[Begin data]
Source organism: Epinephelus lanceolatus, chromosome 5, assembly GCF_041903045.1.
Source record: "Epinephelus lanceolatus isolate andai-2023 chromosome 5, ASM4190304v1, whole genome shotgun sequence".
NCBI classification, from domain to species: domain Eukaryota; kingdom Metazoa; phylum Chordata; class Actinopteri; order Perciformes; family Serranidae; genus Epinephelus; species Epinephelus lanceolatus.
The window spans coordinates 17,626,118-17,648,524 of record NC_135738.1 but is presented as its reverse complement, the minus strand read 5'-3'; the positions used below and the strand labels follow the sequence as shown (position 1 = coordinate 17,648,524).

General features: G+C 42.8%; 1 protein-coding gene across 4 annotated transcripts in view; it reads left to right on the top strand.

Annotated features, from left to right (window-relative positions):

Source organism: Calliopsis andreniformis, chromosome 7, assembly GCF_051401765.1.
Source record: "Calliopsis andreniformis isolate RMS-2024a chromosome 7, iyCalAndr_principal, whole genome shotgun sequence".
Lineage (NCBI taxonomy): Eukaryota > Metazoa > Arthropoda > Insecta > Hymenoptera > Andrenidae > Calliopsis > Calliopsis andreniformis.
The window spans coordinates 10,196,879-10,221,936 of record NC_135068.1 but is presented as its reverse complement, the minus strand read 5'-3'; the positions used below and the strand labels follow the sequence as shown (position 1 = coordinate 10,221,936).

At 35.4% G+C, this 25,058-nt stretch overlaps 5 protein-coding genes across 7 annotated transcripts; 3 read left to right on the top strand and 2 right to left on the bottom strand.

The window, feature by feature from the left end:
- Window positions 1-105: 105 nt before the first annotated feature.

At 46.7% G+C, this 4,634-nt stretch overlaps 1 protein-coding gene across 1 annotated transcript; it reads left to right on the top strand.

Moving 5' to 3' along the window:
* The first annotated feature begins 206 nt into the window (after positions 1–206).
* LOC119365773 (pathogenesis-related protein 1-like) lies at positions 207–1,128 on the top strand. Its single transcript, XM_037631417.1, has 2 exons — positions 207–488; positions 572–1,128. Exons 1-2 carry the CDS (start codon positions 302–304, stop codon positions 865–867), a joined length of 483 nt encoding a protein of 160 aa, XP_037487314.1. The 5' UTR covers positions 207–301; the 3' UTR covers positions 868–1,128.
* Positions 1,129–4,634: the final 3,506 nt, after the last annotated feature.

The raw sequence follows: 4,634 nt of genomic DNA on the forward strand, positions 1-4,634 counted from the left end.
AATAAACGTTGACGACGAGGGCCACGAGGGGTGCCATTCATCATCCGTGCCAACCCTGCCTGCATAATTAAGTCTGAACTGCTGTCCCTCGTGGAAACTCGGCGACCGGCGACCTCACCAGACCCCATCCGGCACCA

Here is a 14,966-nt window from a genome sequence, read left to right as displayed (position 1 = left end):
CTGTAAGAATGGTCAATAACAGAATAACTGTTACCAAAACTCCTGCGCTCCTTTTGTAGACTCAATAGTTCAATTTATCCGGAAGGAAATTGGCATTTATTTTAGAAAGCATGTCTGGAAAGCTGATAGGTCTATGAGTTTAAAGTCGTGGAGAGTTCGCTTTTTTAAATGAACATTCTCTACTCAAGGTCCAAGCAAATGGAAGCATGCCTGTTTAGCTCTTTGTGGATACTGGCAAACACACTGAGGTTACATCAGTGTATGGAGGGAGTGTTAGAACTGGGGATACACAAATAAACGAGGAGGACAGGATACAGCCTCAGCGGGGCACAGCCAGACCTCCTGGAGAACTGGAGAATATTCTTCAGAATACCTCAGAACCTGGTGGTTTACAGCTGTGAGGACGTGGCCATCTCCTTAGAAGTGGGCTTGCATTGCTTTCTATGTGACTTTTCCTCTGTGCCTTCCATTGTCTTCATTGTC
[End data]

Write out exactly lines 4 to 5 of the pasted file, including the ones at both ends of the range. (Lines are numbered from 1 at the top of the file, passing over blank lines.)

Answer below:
The window spans coordinates 17,626,118-17,648,524 of record NC_135738.1 but is presented as its reverse complement, the minus strand read 5'-3'; the positions used below and the strand labels follow the sequence as shown (position 1 = coordinate 17,648,524).

General features: G+C 42.8%; 1 protein-coding gene across 4 annotated transcripts in view; it reads left to right on the top strand.